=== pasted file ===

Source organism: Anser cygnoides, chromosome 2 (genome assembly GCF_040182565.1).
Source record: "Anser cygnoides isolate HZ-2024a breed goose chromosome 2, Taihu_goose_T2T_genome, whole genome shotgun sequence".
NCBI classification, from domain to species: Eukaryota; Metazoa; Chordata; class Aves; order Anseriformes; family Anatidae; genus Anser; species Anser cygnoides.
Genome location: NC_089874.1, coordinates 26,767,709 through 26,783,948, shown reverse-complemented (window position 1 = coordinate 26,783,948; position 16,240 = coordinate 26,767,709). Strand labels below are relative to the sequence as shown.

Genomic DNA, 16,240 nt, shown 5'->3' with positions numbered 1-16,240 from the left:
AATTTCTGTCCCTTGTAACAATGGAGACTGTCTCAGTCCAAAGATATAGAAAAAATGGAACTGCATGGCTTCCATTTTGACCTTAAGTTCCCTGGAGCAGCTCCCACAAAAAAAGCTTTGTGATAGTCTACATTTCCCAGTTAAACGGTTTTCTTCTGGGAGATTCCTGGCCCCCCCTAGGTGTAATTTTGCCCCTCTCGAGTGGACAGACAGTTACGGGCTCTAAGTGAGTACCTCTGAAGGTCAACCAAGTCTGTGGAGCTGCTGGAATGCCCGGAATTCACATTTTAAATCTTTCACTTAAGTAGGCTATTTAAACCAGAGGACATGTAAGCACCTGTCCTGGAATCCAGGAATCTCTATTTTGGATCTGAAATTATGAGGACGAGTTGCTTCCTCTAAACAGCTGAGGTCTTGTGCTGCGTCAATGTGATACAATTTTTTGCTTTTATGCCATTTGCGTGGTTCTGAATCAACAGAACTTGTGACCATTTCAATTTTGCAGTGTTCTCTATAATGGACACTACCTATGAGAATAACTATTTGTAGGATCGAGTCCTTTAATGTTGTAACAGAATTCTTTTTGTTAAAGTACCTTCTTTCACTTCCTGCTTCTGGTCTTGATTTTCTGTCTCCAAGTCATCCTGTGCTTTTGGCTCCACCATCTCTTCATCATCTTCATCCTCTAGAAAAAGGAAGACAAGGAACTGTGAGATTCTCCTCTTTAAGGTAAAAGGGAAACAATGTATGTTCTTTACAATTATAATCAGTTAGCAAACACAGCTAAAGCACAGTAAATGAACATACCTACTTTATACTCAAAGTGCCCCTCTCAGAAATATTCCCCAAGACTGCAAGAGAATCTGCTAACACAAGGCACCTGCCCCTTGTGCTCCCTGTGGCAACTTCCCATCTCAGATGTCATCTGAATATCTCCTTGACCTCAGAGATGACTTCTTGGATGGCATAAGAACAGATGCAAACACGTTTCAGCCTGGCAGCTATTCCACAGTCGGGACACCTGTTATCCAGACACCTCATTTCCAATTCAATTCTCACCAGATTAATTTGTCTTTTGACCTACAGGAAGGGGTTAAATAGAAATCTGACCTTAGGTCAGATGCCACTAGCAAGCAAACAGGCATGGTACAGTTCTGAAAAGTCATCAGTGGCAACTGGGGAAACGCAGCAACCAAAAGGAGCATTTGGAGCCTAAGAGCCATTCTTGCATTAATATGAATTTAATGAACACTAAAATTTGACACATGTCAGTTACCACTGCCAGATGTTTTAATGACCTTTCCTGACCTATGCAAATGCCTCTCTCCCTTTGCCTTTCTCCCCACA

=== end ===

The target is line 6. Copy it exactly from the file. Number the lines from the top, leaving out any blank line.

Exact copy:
AATTTCTGTCCCTTGTAACAATGGAGACTGTCTCAGTCCAAAGATATAGAAAAAATGGAACTGCATGGCTTCCATTTTGACCTTAAGTTCCCTGGAGCAGCTCCCACAAAAAAAGCTTTGTGATAGTCTACATTTCCCAGTTAAACGGTTTTCTTCTGGGAGATTCCTGGCCCCCCCTAGGTGTAATTTTGCCCCTCTCGAGTGGACAGACAGTTACGGGCTCTAAGTGAGTACCTCTGAAGGTCAACCAAGTCTGTGGAGCTGCTGGAATGCCCGGAATTCACATTTTAAATCTTTCACTTAAGTAGGCTATTTAAACCAGAGGACATGTAAGCACCTGTCCTGGAATCCAGGAATCTCTATTTTGGATCTGAAATTATGAGGACGAGTTGCTTCCTCTAAACAGCTGAGGTCTTGTGCTGCGTCAATGTGATACAATTTTTTGCTTTTATGCCATTTGCGTGGTTCTGAATCAACAGAACTTGTGACCATTTCAATTTTGCAGTGTTCTCTATAATGGACACTACCTATGAGAATAACTATTTGTAGGATCGAGTCCTTTAATGTTGTAACAGAATTCTTTTTGTTAAAGTACCTTCTTTCACTTCCTGCTTCTGGTCTTGATTTTCTGTCTCCAAGTCATCCTGTGCTTTTGGCTCCACCATCTCTTCATCATCTTCATCCTCTAGAAAAAGGAAGACAAGGAACTGTGAGATTCTCCTCTTTAAGGTAAAAGGGAAACAATGTATGTTCTTTACAATTATAATCAGTTAGCAAACACAGCTAAAGCACAGTAAATGAACATACCTACTTTATACTCAAAGTGCCCCTCTCAGAAATATTCCCCAAGACTGCAAGAGAATCTGCTAACACAAGGCACCTGCCCCTTGTGCTCCCTGTGGCAACTTCCCATCTCAGATGTCATCTGAATATCTCCTTGACCTCAGAGATGACTTCTTGGATGGCATAAGAACAGATGCAAACACGTTTCAGCCTGGCAGCTATTCCACAGTCGGGACACCTGTTATCCAGACACCTCATTTCCAATTCAATTCTCACCAGATTAATTTGTCTTTTGACCTACAGGAAGGGGTTAAATAGAAATCTGACCTTAGGTCAGATGCCACTAGCAAGCAAACAGGCATGGTACAGTTCTGAAAAGTCATCAGTGGCAACTGGGGAAACGCAGCAACCAAAAGGAGCATTTGGAGCCTAAGAGCCATTCTTGCATTAATATGAATTTAATGAACACTAAAATTTGACACATGTCAGTTACCACTGCCAGATGTTTTAATGACCTTTCCTGACCTATGCAAATGCCTCTCTCCCTTTGCCTTTCTCCCCACA